Sasol has started producing alcohol-based chemicals for hand sanitiser. They have so far delivered 8-million litres to the local market, their laboratories, production, marketing and supply chain. Illovo Sugar SA produces ethanol and is shifting its focus to companies who make the sanitisers. Producers of Klipdrift, Hunters and Savannah and the Spier winery are making alcohol for sanitisers for distribution in South Africa, while Louis Vuitton owner LVMH has cleverly adapted its perfume production lines to provide hydroalcoholic hand sanitising gel free to health authorities. Usually the company makes perfumes for luxury companies like Christian Dior, and owns watchmaker TAG Heuer and Moët & Chandon champagne.
Also in SA, private school group Curro, which has 3D printers at all of its schools, is applying to the Companies and Intellectual Properties Commission for an essential services permit to print protective gear during the lockdown. They are also finding partners to supply the materials for the shields.
Reusable masks worn by factory or construction workers, known as elastomeric half-mask respirators, have been found suitable to use on healthcare workers. The one challenge is disinfecting these masks, as they are manufactured in different conditions to medical equipment and are re-usable. Studies are ongoing in this regard.
Engineering News reports that local manufacturers Kingsgate Clothing Group, which supplies clothing to Jet, Mr Price and Pep, and uniforms, linen and patient wear to government departments, is aiming to make washable, reusable masks. They have found a US company making masks for US agency Fema, who is willing to share its intellectual property with Kingsgate. Kingsgate has developed prototypes and is awaiting government specifications. If the company can meet the specifications, they will produce the masks.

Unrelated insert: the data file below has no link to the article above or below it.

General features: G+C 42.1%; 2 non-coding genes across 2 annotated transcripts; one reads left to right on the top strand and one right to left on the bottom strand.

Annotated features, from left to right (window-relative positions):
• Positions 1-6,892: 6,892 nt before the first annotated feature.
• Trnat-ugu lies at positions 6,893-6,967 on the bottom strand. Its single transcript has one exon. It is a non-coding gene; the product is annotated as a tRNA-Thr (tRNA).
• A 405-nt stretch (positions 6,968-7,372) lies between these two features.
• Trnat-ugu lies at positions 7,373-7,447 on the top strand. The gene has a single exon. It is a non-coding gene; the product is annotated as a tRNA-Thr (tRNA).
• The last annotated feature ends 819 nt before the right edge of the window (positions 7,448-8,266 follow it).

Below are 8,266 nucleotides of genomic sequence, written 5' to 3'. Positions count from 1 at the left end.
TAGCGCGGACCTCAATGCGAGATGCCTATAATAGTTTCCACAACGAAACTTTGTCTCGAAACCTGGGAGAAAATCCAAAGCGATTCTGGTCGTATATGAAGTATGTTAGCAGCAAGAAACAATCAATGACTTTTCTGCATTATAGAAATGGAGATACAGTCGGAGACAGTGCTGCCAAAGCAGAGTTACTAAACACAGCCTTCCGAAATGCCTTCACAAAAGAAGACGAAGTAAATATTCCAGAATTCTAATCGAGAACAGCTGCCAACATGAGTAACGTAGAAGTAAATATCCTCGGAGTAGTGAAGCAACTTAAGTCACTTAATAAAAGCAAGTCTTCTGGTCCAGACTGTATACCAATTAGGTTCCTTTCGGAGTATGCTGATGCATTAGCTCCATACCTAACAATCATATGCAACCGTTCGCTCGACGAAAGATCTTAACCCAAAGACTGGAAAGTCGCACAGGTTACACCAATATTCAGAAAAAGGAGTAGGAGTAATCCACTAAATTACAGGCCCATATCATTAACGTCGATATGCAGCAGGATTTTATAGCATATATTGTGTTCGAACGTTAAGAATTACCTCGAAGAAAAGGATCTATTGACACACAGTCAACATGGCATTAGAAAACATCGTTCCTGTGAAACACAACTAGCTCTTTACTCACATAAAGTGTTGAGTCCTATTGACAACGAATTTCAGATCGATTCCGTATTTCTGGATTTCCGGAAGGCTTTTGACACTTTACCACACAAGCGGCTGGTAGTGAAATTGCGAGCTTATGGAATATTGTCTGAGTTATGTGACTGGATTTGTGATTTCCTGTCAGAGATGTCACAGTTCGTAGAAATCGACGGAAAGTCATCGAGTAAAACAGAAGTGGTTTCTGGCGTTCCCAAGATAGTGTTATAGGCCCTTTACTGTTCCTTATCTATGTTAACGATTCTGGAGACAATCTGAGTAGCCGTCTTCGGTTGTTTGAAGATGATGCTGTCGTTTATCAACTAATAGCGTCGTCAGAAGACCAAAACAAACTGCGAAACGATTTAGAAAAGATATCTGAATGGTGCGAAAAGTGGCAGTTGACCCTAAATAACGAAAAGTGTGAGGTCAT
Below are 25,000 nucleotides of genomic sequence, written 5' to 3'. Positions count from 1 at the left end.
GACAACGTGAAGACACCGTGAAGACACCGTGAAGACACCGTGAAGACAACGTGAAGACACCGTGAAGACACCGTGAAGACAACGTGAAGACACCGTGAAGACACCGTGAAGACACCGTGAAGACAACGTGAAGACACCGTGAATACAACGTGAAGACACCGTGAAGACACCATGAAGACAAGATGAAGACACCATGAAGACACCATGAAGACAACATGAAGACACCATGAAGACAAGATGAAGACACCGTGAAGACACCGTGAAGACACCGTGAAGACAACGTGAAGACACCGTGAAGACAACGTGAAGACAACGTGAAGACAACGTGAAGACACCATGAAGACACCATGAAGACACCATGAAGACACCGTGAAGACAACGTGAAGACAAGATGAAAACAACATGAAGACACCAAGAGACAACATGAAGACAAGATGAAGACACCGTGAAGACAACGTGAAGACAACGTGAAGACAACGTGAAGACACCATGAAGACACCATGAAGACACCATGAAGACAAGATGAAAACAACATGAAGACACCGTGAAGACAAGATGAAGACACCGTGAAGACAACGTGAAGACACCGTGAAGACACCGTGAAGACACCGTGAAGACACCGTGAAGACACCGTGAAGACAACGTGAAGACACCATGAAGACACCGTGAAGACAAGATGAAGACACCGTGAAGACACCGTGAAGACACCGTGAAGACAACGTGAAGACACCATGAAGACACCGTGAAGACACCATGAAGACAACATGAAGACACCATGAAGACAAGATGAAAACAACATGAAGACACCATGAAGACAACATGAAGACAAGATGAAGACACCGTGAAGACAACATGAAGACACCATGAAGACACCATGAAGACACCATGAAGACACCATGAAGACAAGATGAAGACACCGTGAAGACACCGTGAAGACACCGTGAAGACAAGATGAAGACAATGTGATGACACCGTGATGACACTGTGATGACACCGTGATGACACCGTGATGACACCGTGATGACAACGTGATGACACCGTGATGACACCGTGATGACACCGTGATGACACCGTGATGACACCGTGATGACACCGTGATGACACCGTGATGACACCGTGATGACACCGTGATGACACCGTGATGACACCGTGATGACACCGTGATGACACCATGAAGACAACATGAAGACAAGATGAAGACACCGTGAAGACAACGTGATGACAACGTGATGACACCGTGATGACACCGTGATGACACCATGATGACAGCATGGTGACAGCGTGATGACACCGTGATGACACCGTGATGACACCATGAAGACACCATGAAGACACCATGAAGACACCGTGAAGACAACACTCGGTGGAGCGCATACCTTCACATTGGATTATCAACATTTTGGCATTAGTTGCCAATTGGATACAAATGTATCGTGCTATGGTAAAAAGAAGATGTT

Local sunglasses producer Ballo is making non-medical face masks, which serve to stop you or remind you to stop touching your face, or coughing and sneezing onto others. Struggling to make ends meet due to the global shutdown, they have produced 500 masks out of leftover fabric. US outdoor retailer Eddie Bauer has switched to making the medically essential N95 mask and hopes to distribute 15 000 by early April. US Luxury store Neiman Marcus and craft retailer Joann are partnering up to produce masks, gowns and scrubs for medical staff. Joann is supplying the material, while alteration specialists at Neiman Marcus are making the protective wear. These are to be worn over the N95 masks. Gap clothing is also making masks and protective wear and US designer Ralph Lauren is making 250 000 masks and 250 000 isolation gowns.
One item of protective gear that is not faring well are latex gloves. Members of the Malaysian Glove Manufacturers Association, which makes most of the world’s latex gloves (every three out of four!) has been forced to operate at half capacity to prevent spread of the virus. The biggest supplier, Top Glove Corp Bhd, which can make 200-million gloves a day, is facing a shortage of boxes in which to ship them. The packaging supplier says they need permission to operate to make the boxes, which hopefully will be given. The industry is notorious for its exploitation of workers, and a Malaysian company that was previously banned from exporting to the US for its bad treatment of workers has been allowed to export again. There is a shortage worldwide, and this is a real concern as gloves are vital for treatment of patients. Malaysia, like other countries, is insisting that they make gear for their own people before they export to the rest of the world.
It’s obvious to see that only by collaboration and co-operation will the world get through this, and hopefully will result in a creative and positive shift in the way society functions.